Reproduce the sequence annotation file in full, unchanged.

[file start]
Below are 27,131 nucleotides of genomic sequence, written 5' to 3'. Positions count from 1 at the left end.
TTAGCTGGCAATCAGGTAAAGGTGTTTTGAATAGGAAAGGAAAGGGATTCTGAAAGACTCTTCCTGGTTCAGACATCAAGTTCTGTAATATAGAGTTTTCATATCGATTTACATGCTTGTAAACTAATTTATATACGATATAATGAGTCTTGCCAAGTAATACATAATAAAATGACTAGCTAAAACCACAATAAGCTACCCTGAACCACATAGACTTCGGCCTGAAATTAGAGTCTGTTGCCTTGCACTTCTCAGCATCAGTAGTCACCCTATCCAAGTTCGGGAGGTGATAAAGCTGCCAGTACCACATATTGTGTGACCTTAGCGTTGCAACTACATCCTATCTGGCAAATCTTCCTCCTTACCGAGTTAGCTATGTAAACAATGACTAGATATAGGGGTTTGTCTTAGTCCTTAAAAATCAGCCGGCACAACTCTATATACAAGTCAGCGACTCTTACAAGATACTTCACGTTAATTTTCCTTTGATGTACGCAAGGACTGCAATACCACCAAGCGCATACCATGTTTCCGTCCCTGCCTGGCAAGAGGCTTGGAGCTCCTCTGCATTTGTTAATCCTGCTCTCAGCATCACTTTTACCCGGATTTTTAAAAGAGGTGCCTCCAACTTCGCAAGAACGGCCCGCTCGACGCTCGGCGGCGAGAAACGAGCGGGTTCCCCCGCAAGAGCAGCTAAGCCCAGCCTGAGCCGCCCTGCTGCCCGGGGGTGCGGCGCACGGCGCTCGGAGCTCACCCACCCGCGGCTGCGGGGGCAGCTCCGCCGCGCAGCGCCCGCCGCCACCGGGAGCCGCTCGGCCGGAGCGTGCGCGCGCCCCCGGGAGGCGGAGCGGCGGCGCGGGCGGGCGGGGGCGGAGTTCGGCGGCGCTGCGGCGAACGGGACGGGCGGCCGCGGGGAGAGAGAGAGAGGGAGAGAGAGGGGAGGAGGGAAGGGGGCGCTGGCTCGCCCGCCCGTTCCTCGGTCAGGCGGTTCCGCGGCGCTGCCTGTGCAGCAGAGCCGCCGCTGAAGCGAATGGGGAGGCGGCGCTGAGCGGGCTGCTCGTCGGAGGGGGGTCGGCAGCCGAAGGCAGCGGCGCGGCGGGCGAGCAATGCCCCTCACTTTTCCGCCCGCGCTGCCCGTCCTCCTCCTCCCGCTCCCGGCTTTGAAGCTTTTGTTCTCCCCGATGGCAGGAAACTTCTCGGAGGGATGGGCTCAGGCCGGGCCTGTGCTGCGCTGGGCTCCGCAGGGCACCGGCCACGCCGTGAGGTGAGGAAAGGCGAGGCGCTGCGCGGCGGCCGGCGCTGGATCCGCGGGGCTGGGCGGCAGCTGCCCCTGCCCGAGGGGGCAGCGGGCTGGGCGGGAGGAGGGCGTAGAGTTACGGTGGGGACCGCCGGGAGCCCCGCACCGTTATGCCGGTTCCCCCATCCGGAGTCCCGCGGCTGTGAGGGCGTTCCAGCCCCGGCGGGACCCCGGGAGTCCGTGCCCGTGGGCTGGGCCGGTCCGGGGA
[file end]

Below are 27,131 nucleotides of genomic sequence, written 5' to 3'. Positions count from 1 at the left end.
TTAGCTGGCAATCAGGTAAAGGTGTTTTGAATAGGAAAGGAAAGGGATTCTGAAAGACTCTTCCTGGTTCAGACATCAAGTTCTGTAATATAGAGTTTTCATATCGATTTACATGCTTGTAAACTAATTTATATACGATATAATGAGTCTTGCCAAGTAATACATAATAAAATGACTAGCTAAAACCACAATAAGCTACCCTGAACCACATAGACTTCGGCCTGAAATTAGAGTCTGTTGCCTTGCACTTCTCAGCATCAGTAGTCACCCTATCCAAGTTCGGGAGGTGATAAAGCTGCCAGTACCACATATTGTGTGACCTTAGCGTTGCAACTACATCCTATCTGGCAAATCTTCCTCCTTACCGAGTTAGCTATGTAAACAATGACTAGATATAGGGGTTTGTCTTAGTCCTTAAAAATCAGCCGGCACAACTCTATATACAAGTCAGCGACTCTTACAAGATACTTCACGTTAATTTTCCTTTGATGTACGCAAGGACTGCAATACCACCAAGCGCATACCATGTTTCCGTCCCTGCCTGGCAAGAGGCTTGGAGCTCCTCTGCATTTGTTAATCCTGCTCTCAGCATCACTTTTACCCGGATTTTTAAAAGAGGTGCCTCCAACTTCGCAAGAACGGCCCGCTCGACGCTCGGCGGCGAGAAACGAGCGGGTTCCCCCGCAAGAGCAGCTAAGCCCAGCCTGAGCCGCCCTGCTGCCCGGGGGTGCGGCGCACGGCGCTCGGAGCTCACCCACCCGCGGCTGCGGGGGCAGCTCCGCCGCGCAGCGCCCGCCGCCACCGGGAGCCGCTCGGCCGGAGCGTGCGCGCGCCCCCGGGAGGCGGAGCGGCGGCGCGGGCGGGCGGGGGCGGAGTTCGGCGGCGCTGCGGCGAACGGGACGGGCGGCCGCGGGGAGAGAGAGAGAGGGAGAGAGAGGGGAGGAGGGAAGGGGGCGCTGGCTCGCCCGCCCGTTCCTCGGTCAGGCGGTTCCGCGGCGCTGCCTGTGCAGCAGAGCCGCCGCTGAAGCGAATGGGGAGGCGGCGCTGAGCGGGCTGCTCGTCGGAGGGGGGTCGGCAGCCGAAGGCAGCGGCGCGGCGGGCGAGCAATGCCCCTCACTTTTCCGCCCGCGCTGCCCGTCCTCCTCCTCCCGCTCCCGGCTTTGAAGCTTTTGTTCTCCCCGATGGCAGGAAACTTCTCGGAGGGATGGGCTCAGGCCGGGCCTGTGCTGCGCTGGGCTCCGCAGGGCACCGGCCACGCCGTGAGGTGAGGAAAGGCGAGGCGCTGCGCGGCGGCCGGCGCTGGATCCGCGGGGCTGGGCGGCAGCTGCCCCTGCCCGAGGGGGCAGCGGGCTGGGCGGGAGGAGGGCGTAGAGTTACGGTGGGGACCGCCGGGAGCCCCGCACCGTTATGCCGGTTCCCCCATCCGGAGTCCCGCGGCTGTGAGGGCGTTCCAGCCCCGGCGGGACCCCGGGAGTCCGTGCCCGTGGGCTGGGCCGGTCCGGGGA